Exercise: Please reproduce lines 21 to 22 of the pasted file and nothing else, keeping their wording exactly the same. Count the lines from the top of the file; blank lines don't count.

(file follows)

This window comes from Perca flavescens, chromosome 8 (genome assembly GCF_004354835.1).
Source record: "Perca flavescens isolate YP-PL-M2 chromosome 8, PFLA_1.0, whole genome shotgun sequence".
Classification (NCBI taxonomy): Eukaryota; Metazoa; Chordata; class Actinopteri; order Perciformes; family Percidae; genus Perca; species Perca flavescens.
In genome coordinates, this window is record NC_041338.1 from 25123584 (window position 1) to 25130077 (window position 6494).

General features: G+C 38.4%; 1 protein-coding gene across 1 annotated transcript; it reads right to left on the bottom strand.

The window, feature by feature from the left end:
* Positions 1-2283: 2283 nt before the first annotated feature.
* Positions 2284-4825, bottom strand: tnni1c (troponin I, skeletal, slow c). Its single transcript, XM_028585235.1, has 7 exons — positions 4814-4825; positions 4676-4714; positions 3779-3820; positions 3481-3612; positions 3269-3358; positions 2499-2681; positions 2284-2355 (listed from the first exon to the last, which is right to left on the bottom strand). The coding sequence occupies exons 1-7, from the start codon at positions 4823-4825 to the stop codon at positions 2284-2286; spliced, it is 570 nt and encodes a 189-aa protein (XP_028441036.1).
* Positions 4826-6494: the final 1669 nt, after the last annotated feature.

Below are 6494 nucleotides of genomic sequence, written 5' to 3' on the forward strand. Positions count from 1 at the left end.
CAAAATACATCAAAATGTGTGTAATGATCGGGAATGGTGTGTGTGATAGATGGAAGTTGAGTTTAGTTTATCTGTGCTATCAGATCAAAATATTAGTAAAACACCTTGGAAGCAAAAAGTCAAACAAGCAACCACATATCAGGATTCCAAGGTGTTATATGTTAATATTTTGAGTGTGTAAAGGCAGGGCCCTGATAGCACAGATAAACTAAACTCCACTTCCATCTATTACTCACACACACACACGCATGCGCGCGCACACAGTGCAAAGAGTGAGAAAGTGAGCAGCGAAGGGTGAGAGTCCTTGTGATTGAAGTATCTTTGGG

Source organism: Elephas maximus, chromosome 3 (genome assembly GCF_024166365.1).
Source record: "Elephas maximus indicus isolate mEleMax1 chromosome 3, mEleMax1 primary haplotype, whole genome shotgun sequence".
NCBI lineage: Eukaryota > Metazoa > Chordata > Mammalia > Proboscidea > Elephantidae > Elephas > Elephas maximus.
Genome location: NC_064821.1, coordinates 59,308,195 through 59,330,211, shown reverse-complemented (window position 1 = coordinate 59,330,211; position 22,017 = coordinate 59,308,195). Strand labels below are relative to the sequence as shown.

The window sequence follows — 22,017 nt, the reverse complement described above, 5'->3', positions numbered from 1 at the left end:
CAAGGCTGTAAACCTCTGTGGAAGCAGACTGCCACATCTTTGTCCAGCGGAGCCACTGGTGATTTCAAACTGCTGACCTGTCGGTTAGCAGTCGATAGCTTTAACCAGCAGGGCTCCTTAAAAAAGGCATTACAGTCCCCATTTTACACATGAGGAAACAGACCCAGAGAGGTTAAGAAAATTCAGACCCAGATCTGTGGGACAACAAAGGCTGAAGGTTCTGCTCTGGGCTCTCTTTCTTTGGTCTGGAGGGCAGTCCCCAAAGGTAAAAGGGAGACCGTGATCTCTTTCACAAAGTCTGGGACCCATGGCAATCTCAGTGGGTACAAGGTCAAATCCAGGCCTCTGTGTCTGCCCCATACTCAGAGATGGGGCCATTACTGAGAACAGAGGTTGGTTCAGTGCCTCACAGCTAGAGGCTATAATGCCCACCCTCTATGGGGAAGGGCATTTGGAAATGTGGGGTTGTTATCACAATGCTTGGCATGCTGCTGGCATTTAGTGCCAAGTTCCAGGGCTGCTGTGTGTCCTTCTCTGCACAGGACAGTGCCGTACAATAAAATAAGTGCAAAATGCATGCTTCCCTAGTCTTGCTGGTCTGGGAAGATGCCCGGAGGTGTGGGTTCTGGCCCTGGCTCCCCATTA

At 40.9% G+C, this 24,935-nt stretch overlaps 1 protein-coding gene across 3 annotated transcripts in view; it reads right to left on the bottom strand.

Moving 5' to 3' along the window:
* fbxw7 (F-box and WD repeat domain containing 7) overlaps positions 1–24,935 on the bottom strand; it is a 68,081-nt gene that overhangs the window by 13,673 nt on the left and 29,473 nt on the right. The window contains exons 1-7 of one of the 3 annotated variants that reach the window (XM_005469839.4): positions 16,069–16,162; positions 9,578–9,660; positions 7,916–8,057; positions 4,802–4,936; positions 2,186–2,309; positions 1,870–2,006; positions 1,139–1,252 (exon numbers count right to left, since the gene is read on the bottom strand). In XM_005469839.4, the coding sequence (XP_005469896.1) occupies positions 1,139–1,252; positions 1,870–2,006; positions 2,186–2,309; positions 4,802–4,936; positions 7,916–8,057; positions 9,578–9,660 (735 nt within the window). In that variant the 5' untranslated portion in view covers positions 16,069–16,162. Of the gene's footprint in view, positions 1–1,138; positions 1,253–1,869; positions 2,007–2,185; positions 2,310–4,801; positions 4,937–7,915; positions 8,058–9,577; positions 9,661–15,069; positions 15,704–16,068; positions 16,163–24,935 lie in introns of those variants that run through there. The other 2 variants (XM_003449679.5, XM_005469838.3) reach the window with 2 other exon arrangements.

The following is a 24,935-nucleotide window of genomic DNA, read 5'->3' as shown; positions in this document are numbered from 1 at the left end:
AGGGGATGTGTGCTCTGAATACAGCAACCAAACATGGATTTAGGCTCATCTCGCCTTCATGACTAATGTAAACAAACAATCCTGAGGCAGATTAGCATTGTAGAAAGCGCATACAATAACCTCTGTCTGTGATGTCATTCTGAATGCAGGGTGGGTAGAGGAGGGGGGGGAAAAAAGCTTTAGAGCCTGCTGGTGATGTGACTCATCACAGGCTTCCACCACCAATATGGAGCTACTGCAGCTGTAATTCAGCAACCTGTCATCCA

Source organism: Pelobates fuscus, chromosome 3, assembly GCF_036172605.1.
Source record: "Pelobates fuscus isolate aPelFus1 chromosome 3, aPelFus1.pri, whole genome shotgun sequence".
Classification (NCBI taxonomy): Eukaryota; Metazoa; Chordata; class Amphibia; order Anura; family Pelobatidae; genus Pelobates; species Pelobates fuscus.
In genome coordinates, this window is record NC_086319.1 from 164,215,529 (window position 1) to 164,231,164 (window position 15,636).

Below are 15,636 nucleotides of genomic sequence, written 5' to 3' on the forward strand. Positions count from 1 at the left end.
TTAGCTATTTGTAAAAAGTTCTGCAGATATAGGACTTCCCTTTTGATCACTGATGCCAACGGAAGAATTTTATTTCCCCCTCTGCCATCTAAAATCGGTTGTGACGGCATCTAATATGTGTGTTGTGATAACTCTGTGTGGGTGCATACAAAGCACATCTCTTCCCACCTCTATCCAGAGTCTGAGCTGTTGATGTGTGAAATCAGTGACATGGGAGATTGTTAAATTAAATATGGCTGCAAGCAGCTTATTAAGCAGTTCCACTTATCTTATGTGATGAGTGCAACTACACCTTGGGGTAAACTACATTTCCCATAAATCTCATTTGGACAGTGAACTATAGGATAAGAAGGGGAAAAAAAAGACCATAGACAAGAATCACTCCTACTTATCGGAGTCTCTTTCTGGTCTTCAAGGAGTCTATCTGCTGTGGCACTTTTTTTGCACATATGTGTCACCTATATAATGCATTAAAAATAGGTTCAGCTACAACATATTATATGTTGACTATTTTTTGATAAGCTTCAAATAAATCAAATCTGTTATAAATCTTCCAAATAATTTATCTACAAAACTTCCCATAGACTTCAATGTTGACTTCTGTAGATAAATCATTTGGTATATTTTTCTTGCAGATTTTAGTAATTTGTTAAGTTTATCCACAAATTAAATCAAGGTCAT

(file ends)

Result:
The following is a 24,935-nucleotide window of genomic DNA, read 5'->3' as shown; positions in this document are numbered from 1 at the left end:
AGGGGATGTGTGCTCTGAATACAGCAACCAAACATGGATTTAGGCTCATCTCGCCTTCATGACTAATGTAAACAAACAATCCTGAGGCAGATTAGCATTGTAGAAAGCGCATACAATAACCTCTGTCTGTGATGTCATTCTGAATGCAGGGTGGGTAGAGGAGGGGGGGGAAAAAAGCTTTAGAGCCTGCTGGTGATGTGACTCATCACAGGCTTCCACCACCAATATGGAGCTACTGCAGCTGTAATTCAGCAACCTGTCATCCA